Beijing's municipal government is mulling a plan to limit vehicle exhaust, dust from construction sites and industrial emissions to guarantee fresh air for the 2008 Olympic Games, an official said yesterday.
Du Shaozhong, spokesman for the Beijing municipal environmental protection bureau, said a team of experts is drafting the plan.
"It will take effect after the State Council approves it," Du said during an online chat sponsored by sina.com yesterday.
He did not discuss any of the plan's details, saying only that it would strictly regulate polluters and improve the environment. He added that the plan would be completed soon.
Sources familiar with the plan said it includes regulations limiting the amount of vehicles on the road and restricting their emissions. It also targets floating dust from construction sites and industrial emissions.
To support the plan, the city will very likely adopt grade IV national discharge standards for newly registered vehicles starting next year. Those standards are similar to the EU's Euro 4 standard, which limits carbon monoxide and particulate matter discharges.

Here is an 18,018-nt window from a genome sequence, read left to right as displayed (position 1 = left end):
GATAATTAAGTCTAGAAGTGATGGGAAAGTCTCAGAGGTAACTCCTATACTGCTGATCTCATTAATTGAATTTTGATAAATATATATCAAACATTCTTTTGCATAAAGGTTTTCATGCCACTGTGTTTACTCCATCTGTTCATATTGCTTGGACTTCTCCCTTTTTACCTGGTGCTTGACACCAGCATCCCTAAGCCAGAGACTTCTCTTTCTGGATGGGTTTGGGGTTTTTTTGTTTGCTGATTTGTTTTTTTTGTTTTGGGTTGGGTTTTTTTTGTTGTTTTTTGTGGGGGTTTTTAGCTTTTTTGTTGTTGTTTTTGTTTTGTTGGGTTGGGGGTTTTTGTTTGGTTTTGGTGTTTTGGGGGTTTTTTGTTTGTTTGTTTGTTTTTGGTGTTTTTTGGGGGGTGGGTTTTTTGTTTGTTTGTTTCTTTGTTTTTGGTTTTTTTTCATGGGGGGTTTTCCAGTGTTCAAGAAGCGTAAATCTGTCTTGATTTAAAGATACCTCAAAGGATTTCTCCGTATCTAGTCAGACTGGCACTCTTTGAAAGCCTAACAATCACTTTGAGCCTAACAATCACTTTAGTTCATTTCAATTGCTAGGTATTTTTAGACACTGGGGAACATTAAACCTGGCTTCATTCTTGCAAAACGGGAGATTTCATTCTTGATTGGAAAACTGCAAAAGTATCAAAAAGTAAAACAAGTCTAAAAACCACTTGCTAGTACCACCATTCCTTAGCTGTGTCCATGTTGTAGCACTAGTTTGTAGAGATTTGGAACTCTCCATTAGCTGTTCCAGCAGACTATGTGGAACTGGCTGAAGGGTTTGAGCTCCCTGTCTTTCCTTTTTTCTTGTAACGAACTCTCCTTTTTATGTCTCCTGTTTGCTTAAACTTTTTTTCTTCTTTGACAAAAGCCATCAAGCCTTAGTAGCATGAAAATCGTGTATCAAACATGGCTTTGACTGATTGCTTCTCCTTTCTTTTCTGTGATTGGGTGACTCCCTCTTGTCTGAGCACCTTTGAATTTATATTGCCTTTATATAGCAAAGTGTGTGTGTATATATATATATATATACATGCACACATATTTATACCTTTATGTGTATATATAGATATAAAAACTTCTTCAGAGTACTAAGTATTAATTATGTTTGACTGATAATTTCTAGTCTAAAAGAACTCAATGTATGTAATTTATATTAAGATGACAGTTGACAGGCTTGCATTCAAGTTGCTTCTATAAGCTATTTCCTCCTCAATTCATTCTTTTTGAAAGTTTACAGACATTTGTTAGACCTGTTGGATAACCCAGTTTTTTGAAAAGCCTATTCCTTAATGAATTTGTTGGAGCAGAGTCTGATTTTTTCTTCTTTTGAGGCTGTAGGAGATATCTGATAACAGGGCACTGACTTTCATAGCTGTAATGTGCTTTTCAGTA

If the standards take effect, it would be two years ahead of the national timeline laid out in the 11th Five-Year Plan (2006-10).
In the public transport sector, the capital is to replace and renovate outdated buses with new ones that meet the grade III national standard by the end of the year.
Home to some 19,000 buses, Beijing would like to eventually have the world's cleanest fleet, in part by putting about 4,000 natural gas-powered buses into circulation.
Beijing will test its vehicle-control policies from August 17 to 20, when about half of the city's 3.05 million vehicles will be ordered off the road. Du said the move would help the authorities measure the effect traffic has on air quality.
"More importantly, we are studying policies to ensure blue skies for Beijing in the long-run, not just for the Olympics," Du said.
Since 1998, the capital's environmental watchdog has put forwarded some 200 measures aimed at improving air quality to ensure fresh air for the Games.
However, some experts have pointed out that loopholes remain.
Ma Zhong, an environment professor at Beijing's Renmin University of China, told China Daily that the government had doing everything in its power to crack down on local polluters.
However, there are some "remote but crucial" factors that negatively affect air quality.
"The pollution generated by people burning coal on Beijing's outskirts and in neighboring provinces is an obvious concern, however, so far little has been done to tackle the problem," Ma said.
(China Daily 08/14/2007 page5)